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Adv Biomed Res 2017,  6:71

Frequency of Cutaneous Fungal Infections and Azole Resistance of the Isolates in Patients with Diabetes Mellitus

1 Department of Mycology and Parasitology, School of Medicine, Isfahan University of Medical Sciences, Isfahan, Iran
2 Department of Internal Medicine, School of Medicine, Isfahan University of Medical Sciences, Isfahan, Iran
3 Department of Mycology and Parasitology, School of Medicine, Tehran University of Medical Sciences, Tehran, Iran
4 Department of Biostatistics, School of Medicine, Isfahan University of Medical Sciences, Isfahan, Iran

Date of Web Publication06-Jun-2017

Correspondence Address:
Parvin Dehghan
Department of Mycology and Parasitology, School of Medicine, Isfahan University of Medical Sciences, Isfahan
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Source of Support: None, Conflict of Interest: None

DOI: 10.4103/2277-9175.191003

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Background: Diabetic patients are more susceptible to cutaneous fungal infections. The higher blood sugar levels cause increasing the cutaneous fungal infections in these patients. The main objective of this study was to find the frequency of fungal infections among cutaneous lesions of diabetic patients and to investigate azole antifungal agent susceptibility of the isolates. Materials and Methods: In this study, type 1diabetes (n = 78) and type 2 diabetes (n = 44) comprised 47 cases (38.5%) with diabetic foot ulcers and 75 cases (61.5%) with skin and nail lesions were studied. Fungal infection was confirmed by direct examination and culture methods. Antifungal susceptibility testing by broth microdilution method was performed according to the CLSI M27-A and M38-A references. Results: Out of 122 diabetic patients, thirty (24.5%) were affected with fungal infections. Frequency of fungal infection was 19.1% in patients with diabetic foot ulcer and 28% of patients with skin and nail lesions. Candida albicans and Aspergillus flavus were the most common species isolated from thirty patients with fungal infection, respectively. Susceptibility testing carried out on 18 representative isolates (13 C. albicans, five C. glabrata) revealed that 12 isolates (10 C. albicans and two C. glabrata isolates) (66.6%) were resistant (minimum inhibitory concentration [MIC] ≥64 mg/ml) to fluconazole (FCZ). Likewise, eight isolates (80%) of Aspergillus spp. were resistant (MIC ≥4 mg/ml), to itraconazole. Conclusion: Our finding expands current knowledge about the frequency of fungal infections in diabetic patients. We noted the high prevalence of FCZ-resistant Candida spp., particularly in diabetic foot ulcers. More attention is important in diabetic centers about this neglected issue.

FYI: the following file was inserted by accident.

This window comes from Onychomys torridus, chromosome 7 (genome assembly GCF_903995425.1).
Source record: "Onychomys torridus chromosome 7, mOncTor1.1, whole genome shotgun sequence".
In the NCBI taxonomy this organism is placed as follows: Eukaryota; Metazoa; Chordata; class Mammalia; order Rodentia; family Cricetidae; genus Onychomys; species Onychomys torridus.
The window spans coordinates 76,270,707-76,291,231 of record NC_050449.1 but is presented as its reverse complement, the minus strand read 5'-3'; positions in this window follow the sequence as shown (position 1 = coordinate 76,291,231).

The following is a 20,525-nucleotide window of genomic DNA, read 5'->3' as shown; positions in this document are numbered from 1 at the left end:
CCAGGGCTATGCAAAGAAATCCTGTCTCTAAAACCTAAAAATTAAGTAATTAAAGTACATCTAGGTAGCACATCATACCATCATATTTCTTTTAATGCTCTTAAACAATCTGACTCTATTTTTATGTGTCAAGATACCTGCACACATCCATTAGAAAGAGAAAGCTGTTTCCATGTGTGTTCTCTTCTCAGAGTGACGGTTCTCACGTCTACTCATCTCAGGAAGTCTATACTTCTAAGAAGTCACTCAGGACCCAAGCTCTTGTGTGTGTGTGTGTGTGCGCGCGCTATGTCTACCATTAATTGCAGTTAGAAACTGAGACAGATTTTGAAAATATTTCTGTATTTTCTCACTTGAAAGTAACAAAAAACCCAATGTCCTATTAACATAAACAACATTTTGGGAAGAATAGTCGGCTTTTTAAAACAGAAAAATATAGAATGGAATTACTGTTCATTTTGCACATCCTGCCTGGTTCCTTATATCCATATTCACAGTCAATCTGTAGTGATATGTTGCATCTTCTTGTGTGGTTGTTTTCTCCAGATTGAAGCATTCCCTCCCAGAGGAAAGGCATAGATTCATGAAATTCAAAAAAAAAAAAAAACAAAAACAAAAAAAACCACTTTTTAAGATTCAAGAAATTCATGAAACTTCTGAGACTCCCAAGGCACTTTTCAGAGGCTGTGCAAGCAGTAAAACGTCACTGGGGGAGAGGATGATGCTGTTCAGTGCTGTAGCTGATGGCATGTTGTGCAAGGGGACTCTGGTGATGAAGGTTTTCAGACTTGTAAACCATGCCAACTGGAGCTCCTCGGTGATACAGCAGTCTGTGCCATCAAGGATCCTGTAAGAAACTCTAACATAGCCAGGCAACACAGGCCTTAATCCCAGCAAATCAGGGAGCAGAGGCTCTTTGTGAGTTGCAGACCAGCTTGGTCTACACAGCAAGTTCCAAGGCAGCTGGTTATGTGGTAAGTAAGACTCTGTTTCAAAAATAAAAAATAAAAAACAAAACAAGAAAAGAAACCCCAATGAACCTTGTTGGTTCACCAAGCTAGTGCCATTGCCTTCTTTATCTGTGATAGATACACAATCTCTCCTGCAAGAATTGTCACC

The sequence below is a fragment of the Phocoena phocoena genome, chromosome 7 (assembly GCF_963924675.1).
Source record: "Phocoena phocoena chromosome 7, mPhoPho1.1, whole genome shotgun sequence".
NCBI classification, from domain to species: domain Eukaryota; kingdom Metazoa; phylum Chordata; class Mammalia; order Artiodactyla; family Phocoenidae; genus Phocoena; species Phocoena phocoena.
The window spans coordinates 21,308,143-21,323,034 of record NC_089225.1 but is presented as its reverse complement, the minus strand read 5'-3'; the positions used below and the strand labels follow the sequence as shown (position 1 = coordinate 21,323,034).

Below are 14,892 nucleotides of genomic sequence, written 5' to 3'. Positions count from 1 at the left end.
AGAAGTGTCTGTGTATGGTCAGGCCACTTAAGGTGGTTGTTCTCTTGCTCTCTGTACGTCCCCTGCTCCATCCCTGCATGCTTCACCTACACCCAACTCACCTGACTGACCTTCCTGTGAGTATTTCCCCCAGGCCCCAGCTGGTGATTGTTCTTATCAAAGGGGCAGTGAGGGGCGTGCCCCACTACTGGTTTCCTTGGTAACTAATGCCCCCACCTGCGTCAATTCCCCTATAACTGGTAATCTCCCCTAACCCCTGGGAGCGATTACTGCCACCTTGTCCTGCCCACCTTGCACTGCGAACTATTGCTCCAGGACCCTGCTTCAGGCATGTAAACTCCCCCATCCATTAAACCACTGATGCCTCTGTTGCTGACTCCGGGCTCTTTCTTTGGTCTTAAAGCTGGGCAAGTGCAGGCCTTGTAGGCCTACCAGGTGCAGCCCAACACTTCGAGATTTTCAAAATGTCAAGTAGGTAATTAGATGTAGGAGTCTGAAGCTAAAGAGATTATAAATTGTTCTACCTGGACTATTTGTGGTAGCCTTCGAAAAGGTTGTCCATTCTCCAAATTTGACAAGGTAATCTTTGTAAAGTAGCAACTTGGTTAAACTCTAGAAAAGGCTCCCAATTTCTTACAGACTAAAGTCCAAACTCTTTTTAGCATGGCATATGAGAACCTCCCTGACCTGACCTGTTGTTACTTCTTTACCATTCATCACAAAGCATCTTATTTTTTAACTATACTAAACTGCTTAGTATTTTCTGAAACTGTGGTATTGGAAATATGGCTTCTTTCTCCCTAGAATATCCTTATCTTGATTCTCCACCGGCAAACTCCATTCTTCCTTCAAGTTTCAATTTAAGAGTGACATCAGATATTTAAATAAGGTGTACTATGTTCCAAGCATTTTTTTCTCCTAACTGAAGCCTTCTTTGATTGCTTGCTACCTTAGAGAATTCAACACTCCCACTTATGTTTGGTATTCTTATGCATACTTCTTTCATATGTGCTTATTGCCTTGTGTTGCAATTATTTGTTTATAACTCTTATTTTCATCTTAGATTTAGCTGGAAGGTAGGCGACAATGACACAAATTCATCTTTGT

Keywords: Diabetes, diabetic foot ulcer, fluconazole, itraconazole

How to cite this article:
Raiesi O, Siavash M, Mohammadi F, Chabavizadeh J, Mahaki B, Maherolnaghsh M, Dehghan P. Frequency of Cutaneous Fungal Infections and Azole Resistance of the Isolates in Patients with Diabetes Mellitus. Adv Biomed Res 2017;6:71

How to cite this URL:
Raiesi O, Siavash M, Mohammadi F, Chabavizadeh J, Mahaki B, Maherolnaghsh M, Dehghan P. Frequency of Cutaneous Fungal Infections and Azole Resistance of the Isolates in Patients with Diabetes Mellitus. Adv Biomed Res [serial online] 2017 [cited 2023 Mar 29];6:71. Available from: